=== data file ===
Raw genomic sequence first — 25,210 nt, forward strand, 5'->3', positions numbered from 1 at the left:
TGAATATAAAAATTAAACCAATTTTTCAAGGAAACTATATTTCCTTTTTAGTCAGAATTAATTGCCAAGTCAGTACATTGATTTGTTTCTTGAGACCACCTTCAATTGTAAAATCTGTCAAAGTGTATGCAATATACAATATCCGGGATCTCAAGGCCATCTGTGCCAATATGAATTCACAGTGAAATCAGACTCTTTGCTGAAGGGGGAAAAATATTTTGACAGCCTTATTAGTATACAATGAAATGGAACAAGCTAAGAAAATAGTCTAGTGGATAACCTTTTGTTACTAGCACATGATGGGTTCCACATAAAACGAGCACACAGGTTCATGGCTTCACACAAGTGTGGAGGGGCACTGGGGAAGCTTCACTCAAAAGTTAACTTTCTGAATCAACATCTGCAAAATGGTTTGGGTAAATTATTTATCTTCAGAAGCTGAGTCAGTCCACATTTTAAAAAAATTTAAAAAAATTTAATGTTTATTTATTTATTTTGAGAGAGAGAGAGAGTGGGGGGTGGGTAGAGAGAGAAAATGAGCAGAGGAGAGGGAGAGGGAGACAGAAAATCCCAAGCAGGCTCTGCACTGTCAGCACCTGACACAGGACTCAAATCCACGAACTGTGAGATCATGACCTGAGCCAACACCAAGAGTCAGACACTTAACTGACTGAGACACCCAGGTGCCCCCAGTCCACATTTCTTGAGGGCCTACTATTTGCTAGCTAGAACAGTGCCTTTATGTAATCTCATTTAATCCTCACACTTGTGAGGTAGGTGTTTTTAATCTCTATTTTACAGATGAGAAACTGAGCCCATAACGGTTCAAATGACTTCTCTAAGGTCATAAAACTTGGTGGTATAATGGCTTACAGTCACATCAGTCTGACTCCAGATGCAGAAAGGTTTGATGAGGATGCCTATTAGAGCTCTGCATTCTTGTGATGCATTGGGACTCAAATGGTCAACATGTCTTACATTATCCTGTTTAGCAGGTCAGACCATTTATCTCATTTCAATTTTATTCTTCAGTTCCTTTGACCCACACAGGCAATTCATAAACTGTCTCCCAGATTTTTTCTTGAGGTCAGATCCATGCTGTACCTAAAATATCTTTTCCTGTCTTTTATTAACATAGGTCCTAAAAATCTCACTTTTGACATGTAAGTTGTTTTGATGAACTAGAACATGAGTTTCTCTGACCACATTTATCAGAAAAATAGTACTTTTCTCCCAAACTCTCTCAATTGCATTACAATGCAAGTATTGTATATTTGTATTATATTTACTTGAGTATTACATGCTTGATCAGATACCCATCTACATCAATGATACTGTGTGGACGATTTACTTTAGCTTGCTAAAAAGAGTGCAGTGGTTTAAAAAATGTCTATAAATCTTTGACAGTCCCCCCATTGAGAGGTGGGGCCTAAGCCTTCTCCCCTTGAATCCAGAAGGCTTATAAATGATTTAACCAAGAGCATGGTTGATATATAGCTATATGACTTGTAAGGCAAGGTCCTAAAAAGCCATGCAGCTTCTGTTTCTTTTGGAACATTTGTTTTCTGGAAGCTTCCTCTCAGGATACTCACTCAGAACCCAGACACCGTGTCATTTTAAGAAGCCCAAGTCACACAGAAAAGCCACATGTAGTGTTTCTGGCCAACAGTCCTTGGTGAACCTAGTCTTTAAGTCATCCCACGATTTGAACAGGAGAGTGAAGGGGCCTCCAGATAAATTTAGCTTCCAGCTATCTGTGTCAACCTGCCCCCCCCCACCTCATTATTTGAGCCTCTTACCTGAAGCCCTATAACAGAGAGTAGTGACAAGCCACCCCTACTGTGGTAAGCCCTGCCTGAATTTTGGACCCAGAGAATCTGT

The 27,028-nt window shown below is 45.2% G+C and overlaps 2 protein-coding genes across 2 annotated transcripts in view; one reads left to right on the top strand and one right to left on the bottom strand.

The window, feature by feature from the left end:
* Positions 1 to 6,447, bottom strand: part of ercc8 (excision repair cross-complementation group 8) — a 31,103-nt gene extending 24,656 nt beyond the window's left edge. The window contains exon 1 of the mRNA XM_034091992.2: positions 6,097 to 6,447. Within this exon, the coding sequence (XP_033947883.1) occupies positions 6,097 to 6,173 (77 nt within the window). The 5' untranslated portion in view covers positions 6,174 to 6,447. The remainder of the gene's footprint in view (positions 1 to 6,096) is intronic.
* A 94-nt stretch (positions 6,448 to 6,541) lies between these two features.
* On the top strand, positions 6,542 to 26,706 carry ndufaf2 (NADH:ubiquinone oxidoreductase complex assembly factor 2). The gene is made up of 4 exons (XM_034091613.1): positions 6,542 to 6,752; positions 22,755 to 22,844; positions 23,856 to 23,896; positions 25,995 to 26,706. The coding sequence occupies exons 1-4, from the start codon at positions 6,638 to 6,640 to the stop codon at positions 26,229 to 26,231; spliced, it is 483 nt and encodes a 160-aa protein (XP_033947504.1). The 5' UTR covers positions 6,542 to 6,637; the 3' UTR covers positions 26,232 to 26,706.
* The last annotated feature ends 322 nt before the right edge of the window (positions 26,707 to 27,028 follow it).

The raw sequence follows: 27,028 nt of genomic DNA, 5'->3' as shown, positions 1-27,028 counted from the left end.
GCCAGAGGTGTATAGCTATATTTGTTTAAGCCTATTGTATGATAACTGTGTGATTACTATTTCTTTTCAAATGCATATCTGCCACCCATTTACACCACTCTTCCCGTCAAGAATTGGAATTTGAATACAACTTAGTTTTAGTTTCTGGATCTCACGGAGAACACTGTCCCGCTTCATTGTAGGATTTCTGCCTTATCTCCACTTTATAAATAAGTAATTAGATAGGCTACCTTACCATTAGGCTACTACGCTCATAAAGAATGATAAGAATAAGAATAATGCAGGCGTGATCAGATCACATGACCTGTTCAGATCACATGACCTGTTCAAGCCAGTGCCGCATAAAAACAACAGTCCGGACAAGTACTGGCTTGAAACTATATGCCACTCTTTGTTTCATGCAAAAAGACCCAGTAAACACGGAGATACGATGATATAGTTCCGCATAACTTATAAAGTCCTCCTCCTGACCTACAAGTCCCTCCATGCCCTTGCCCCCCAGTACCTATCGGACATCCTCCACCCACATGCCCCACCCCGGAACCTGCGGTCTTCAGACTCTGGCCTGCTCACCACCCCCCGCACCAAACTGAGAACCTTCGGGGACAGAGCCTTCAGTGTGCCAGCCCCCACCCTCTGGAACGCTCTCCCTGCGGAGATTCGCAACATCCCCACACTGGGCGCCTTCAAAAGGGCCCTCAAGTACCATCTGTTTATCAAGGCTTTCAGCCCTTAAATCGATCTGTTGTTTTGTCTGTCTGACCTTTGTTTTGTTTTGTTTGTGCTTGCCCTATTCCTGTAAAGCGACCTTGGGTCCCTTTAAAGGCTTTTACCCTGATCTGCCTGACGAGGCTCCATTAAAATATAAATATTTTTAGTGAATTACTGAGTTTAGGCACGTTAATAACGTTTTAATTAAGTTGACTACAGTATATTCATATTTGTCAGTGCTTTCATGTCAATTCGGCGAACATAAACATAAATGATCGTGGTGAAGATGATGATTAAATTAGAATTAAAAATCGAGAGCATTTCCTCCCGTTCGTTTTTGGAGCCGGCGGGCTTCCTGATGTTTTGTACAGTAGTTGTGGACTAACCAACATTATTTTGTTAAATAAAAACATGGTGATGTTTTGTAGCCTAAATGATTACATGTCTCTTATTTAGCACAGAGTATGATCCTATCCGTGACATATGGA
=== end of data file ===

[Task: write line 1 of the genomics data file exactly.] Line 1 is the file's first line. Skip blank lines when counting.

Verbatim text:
Raw genomic sequence first — 25,210 nt, forward strand, 5'->3', positions numbered from 1 at the left: